Manifesto, our opening event at CCA: Centre for Contemporary Arts in Glasgow on 4 October, includes an evening showcase by music collective Hen Hoose, featuring live sets by SHEARS, Ray Aggs (Sacred Paws, Trash Kit) and Sarah Hayes (Admiral Fallow).

Hen Hoose has become a revolutionary force in a music industry still dominated by men. The collective consists entirely of female and non-binary musicians and is dedicated to amplifying women’s creative voices through mentoring, education, recording, and showcase events.

We spoke to Hen Hoose founder Tamara Schlesinger about the history and ideas behind the project.

Tamara, Hen Hoose has become this big, multi-faceted project, but was there one idea or thought that sparked it in the first place?

Tamara Schlesinger
Tamara Schlesinger (credit: Curse These Eyes)

It was originally formed during lockdown and my first thought was bringing everyone together in a difficult time. But the reason it focused on women and non-binary artists was because for years I’d been seeing these things on social media where people would have music festival line-ups, and they’d take all the men off and you’d be left with, you know, one female artist or something like that. I’d get so annoyed and I’d repost it. And I thought, well, maybe there’s more I can do, and maybe now is the point, when a lot of artists couldn’t tour and a lot of artists couldn’t have the normal revenue streams, to come together and look at how, as a unit, we can make a difference.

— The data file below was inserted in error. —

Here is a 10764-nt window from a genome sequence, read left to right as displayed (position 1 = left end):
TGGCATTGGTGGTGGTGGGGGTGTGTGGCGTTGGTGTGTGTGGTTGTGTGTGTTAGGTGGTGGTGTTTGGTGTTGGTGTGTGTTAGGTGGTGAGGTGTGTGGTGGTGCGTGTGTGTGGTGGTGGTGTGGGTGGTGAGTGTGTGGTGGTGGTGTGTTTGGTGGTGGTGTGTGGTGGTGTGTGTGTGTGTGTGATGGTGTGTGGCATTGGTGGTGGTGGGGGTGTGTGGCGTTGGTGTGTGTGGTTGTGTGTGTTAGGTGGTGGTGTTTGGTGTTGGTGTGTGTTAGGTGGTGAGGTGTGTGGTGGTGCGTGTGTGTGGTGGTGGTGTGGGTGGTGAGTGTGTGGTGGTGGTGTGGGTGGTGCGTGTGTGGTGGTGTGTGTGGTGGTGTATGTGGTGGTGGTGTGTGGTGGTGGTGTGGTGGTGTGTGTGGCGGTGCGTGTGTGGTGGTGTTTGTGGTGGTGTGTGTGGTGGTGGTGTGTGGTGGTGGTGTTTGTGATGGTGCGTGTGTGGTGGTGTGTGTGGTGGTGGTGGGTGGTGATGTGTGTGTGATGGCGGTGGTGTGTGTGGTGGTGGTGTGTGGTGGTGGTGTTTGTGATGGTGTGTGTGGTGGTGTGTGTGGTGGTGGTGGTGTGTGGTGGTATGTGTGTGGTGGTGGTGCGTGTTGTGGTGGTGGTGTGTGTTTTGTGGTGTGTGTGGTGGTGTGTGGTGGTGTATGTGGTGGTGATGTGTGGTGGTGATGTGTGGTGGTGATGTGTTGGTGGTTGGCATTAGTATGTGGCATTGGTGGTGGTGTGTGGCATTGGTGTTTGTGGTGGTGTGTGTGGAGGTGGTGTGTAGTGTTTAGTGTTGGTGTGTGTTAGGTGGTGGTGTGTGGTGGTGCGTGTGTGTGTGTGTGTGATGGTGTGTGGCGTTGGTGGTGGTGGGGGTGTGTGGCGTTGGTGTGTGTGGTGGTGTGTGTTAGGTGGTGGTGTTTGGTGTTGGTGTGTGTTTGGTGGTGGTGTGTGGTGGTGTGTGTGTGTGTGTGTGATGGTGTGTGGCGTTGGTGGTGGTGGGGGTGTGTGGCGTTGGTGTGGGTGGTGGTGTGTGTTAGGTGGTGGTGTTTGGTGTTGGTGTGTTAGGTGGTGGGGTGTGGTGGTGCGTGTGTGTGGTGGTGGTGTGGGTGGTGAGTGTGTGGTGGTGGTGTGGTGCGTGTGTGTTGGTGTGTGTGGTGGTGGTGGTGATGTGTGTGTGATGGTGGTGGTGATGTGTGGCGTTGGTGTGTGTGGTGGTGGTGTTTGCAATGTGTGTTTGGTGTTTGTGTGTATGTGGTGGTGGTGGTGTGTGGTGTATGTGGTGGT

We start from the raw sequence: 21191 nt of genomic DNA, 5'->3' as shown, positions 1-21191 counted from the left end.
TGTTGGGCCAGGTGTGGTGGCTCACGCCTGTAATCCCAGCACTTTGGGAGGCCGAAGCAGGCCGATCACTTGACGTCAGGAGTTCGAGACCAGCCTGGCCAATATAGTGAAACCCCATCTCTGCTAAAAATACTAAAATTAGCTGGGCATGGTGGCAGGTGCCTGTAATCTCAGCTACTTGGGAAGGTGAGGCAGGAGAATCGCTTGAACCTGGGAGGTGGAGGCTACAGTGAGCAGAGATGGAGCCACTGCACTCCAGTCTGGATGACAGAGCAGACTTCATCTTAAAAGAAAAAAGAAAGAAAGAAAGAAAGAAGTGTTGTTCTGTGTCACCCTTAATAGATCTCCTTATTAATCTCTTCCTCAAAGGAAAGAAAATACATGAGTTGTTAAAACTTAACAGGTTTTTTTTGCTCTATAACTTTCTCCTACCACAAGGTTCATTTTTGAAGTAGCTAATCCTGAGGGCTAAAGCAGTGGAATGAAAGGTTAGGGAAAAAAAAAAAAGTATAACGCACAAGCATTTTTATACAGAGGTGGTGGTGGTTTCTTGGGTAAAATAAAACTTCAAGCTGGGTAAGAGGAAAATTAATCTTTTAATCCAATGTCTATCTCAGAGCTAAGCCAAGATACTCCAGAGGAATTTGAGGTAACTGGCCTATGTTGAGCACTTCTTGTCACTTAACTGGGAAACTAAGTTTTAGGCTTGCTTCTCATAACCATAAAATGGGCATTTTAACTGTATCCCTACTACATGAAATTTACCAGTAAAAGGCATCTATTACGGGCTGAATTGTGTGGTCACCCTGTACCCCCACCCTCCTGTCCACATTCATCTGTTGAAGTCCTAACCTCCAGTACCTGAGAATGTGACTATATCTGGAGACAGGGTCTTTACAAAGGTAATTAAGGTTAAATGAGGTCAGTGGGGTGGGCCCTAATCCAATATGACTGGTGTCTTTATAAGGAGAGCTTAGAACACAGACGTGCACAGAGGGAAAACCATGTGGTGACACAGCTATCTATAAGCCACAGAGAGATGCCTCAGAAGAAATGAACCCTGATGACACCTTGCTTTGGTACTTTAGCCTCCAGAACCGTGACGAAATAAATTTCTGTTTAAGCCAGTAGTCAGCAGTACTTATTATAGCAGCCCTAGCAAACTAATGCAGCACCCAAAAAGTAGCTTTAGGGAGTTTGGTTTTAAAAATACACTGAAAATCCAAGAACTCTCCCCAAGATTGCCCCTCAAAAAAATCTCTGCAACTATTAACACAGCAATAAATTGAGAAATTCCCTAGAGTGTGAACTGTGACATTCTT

It’s striking that a lot of the achievements listed on Hen Hoose’s website – getting women’s music in adverting campaigns, podcasts, or Netflix series, for example, and supporting them to learn to be producers and engineers – are the kinds of things that would be invisible to most people. It seems clear that supporting women to make a living on their own terms is as important as more public-facing artist achievements like radio play or TV appearances.